So the fact that everybody’s five times better off than they used to be, they take that for granted. All they think about is somebody else having more now and it’s not fair that he should have it and they don’t. That’s the reason that God came down and told Moses that he couldn’t envy his neighbor’s wife or even his donkey. I mean, even the old Jews were having trouble with envy. So it’s built into the nature of things. It’s weird for somebody at my age because I was in the middle of the Great Depression and the hardship was unbelievable. I was safer walking around Omaha in the evening than I am in my own neighborhood in Los Angeles after all this great wealth and so forth.

So, and I have no way of doing anything about it. I can’t change the fact that a lot of people are very unhappy and feel very abused after everything’s improved by about 600% because there’s still somebody else who has more.

I have conquered envy in my own life. I don’t envy anybody. I don’t give a damn what somebody else has. But other people are going crazy by it. And other people play to the envy in order to advance their own political careers. We have whole networks now that want to pour gasoline on the flames of envy. I like the religion of the old Jews. I like the people who were against envy, not the people who were trying to profit from it.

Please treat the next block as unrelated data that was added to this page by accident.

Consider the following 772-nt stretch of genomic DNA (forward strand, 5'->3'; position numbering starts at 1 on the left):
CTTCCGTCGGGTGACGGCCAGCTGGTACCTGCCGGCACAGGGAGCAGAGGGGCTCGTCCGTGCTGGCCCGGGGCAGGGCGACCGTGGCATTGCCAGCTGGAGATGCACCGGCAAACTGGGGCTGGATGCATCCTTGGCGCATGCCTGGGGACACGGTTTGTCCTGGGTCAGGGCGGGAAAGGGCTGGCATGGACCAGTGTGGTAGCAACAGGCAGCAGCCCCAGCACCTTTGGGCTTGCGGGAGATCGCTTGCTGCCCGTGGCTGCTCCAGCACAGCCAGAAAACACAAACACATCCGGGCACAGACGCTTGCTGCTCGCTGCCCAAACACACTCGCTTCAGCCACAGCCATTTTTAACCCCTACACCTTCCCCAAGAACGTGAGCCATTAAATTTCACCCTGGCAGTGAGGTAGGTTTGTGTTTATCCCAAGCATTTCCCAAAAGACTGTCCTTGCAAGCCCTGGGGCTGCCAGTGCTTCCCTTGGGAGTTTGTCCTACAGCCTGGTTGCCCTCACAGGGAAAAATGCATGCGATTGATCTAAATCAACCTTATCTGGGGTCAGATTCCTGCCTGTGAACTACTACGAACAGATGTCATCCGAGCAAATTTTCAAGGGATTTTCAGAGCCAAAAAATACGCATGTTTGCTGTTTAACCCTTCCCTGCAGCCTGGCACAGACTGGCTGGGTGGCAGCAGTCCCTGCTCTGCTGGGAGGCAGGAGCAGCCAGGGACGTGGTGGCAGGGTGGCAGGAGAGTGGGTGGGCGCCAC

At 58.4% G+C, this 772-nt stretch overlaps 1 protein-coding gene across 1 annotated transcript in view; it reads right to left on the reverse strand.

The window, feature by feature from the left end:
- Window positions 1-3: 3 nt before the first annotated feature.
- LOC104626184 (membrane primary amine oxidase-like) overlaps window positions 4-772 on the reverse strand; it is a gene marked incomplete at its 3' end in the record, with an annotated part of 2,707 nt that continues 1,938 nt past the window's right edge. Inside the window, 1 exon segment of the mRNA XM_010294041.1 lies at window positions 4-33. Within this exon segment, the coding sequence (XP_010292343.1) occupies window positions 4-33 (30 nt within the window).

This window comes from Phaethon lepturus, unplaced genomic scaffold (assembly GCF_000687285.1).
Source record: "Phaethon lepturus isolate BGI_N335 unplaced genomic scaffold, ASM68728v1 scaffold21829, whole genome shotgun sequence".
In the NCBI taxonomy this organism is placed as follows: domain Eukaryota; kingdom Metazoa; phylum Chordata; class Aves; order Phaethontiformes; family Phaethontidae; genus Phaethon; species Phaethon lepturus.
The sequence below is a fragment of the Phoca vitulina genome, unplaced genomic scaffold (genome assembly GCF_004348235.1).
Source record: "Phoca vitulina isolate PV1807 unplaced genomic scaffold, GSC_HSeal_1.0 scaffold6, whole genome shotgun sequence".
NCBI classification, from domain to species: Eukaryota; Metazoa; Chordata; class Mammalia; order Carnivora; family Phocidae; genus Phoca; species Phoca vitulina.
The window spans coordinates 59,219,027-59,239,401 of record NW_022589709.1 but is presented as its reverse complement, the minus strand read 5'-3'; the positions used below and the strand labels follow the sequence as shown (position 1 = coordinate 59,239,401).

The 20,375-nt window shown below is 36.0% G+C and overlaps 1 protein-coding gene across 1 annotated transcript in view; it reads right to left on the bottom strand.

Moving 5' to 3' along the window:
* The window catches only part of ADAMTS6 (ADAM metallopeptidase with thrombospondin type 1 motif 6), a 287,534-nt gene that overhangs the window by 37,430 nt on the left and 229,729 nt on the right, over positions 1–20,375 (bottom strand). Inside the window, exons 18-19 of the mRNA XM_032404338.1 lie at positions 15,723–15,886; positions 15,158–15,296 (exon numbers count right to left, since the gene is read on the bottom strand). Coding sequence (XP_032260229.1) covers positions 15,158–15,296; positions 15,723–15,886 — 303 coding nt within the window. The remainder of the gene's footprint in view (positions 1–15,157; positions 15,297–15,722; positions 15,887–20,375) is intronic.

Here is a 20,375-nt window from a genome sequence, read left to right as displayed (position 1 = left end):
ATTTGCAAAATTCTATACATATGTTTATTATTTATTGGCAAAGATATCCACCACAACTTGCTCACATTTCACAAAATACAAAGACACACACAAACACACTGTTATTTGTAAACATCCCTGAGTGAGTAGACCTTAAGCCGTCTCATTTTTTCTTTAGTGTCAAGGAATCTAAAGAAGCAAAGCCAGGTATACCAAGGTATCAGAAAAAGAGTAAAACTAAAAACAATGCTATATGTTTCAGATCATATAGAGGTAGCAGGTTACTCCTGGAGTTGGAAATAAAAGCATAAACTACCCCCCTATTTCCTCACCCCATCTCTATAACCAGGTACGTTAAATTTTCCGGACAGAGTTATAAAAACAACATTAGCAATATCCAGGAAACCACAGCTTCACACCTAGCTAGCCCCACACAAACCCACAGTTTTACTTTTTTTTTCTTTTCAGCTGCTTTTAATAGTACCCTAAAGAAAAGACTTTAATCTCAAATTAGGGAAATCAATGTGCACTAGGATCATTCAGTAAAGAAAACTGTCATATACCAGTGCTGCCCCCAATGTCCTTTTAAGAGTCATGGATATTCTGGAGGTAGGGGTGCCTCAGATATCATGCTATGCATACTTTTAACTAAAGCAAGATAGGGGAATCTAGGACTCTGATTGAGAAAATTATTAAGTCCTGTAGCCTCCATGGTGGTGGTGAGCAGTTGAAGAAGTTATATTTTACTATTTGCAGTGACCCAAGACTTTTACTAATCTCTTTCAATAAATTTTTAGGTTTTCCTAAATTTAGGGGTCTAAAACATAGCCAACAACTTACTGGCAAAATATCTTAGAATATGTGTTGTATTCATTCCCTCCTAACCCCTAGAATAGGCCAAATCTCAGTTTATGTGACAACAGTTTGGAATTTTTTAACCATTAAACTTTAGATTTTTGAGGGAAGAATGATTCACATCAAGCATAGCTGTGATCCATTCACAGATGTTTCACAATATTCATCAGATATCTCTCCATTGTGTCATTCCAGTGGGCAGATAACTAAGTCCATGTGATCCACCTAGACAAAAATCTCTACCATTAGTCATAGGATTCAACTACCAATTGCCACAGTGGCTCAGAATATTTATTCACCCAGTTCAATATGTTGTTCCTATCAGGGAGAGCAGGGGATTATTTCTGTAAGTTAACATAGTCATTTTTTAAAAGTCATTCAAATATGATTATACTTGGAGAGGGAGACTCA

Think of the pretentious expenditures of the rich. Who in the hell needs a Rolex watch so you can get mugged for it? Yet, everybody wants to have a pretentious expenditure. That helps drive demand in our modern capitalist society. My advice to the young people is: don’t go there. To hell with the pretentious expenditure. I don’t think there’s much happiness in it. But it does drive the civilization we actually have. And it drives the dissatisfaction.